The assembly line in Lundby, Sweden makes history at 3 p.m. on October 20th, 1965 as the last PV-series Volvo is created. Instead of it going to a brand new owner, the zippy black Sport PV544 with red interior trim, headed directly to Gothenburg and resides in the Volvo Museum.
Since 1947, PV-series Volvos have been produced in the beginning with the PV444 and then with the PV544 and in all sold 440,000 of them. When the last car finished, the PV appeared to be old-fashioned-looking and the company had not made basically any changes cosmetically to the car in the two decades it was on the market; yet, it remained a solid and good automobile. In 1963, Road and Truck magazine made reference to the Volvo PV544. They said that basically, this model is a practical vehicle. Volvo’s biggest appeal relies on quality and being solid in every respect. There is no evidence of the car’s parts being under-dimensioned or slapdash which compensates for any noticeable glamour that can be seen.
In 1927, Volvo was created in Gothenburg, Sweden and immediately gained the reputation for developing safe and sturdy automobiles. The company (the name is Latin for “I roll) after the second World War presented to the world the PV444, between 1947 to 1958, which sold over 200,000 compact cars and created the PV544 in August of 1958. Both models were practically the same as both were dowdy and humpbacked; however, the PV444 had a divided windshield while the PV544 had only one-piece. Also, the later model contained a bigger flip-out side windows and a larger rear window that brightened up the interior of the vehicle more than before. What both models lacked was an interior clock, stayed away from having four doors or right-hand drive.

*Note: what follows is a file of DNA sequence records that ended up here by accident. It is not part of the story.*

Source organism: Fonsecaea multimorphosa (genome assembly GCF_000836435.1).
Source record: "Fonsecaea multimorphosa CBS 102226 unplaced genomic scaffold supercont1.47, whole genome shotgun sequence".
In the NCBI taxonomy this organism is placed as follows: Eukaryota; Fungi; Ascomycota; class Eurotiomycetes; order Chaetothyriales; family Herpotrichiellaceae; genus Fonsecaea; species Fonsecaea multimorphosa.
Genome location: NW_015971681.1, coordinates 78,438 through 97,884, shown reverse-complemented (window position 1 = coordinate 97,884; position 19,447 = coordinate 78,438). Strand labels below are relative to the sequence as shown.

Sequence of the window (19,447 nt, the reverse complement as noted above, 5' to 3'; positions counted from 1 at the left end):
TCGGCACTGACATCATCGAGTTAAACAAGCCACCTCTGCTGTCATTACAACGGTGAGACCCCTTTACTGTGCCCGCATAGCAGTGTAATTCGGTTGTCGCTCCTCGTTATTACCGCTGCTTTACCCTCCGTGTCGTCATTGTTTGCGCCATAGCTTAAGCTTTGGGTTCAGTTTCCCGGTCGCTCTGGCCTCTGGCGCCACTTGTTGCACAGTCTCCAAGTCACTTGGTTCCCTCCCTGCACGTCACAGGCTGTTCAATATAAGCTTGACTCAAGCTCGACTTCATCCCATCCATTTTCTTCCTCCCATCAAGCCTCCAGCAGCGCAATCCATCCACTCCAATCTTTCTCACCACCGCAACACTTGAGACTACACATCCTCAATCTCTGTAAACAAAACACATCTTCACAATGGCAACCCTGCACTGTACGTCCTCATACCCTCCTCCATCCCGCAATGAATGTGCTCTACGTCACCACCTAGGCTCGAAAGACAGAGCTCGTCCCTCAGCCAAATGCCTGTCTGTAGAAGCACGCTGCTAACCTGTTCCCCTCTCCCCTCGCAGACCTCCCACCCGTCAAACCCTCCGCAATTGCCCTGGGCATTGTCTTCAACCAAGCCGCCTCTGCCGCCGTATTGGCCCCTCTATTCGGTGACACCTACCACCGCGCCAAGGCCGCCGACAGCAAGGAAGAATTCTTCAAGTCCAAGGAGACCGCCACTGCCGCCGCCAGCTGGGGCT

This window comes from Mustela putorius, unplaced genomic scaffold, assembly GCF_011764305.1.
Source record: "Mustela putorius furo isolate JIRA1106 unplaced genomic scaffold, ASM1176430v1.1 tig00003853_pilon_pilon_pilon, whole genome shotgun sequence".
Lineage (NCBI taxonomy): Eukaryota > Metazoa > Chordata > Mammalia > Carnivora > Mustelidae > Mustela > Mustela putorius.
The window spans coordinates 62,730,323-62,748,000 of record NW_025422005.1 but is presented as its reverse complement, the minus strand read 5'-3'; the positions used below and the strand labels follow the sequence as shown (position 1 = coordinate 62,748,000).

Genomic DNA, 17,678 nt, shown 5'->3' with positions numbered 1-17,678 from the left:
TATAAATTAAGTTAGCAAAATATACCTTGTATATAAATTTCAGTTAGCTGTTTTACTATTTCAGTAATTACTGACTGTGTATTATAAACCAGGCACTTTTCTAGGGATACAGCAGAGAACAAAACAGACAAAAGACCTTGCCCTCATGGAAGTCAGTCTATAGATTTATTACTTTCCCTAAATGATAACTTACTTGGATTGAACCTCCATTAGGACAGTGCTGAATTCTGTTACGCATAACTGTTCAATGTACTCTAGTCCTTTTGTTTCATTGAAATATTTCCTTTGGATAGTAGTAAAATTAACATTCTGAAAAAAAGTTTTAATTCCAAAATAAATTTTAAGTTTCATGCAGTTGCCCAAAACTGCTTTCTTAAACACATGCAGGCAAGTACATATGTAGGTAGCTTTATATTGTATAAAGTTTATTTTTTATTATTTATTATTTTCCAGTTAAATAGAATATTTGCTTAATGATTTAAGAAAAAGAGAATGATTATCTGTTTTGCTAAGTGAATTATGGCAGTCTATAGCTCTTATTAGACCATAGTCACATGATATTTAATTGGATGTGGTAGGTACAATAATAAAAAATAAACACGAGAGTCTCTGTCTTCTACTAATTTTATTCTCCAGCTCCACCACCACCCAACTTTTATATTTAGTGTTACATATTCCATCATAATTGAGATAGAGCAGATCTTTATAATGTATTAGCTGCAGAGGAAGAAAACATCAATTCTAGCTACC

Despite the car’s appearance as being absurd, customers actually loved them! Although the PV Volvo appeared to look boring, that would be far from the truth as on the highway got 27 miles per gallon, it could go in 13 seconds from zero to sixty mph and cruise favorably at seventy mph. The PVs were considered to be a family car but they were also sturdy and powerful racers. The best example of this happened in 1965 as Kenyan brothers Jaswant and Joginder Singh participated in the 3,000-mile East African Safari rally. Driving in a 1964 PV544 car, they were able to win one of the toughest road races in the world! This treacherous race contained herds of giraffes and buffalo that could block the road as well as navigate through falling boulders and contend with mud puddles.
There were 440,000 PVs constructed but only 280,000 remained in Sweden as the majority of the rest were distributed to other European countries. When the company decided to replace the PV-series in 1966, they introduced to the world the 144 sedan in which this is the ancestor of the boxy Volvos that are present today.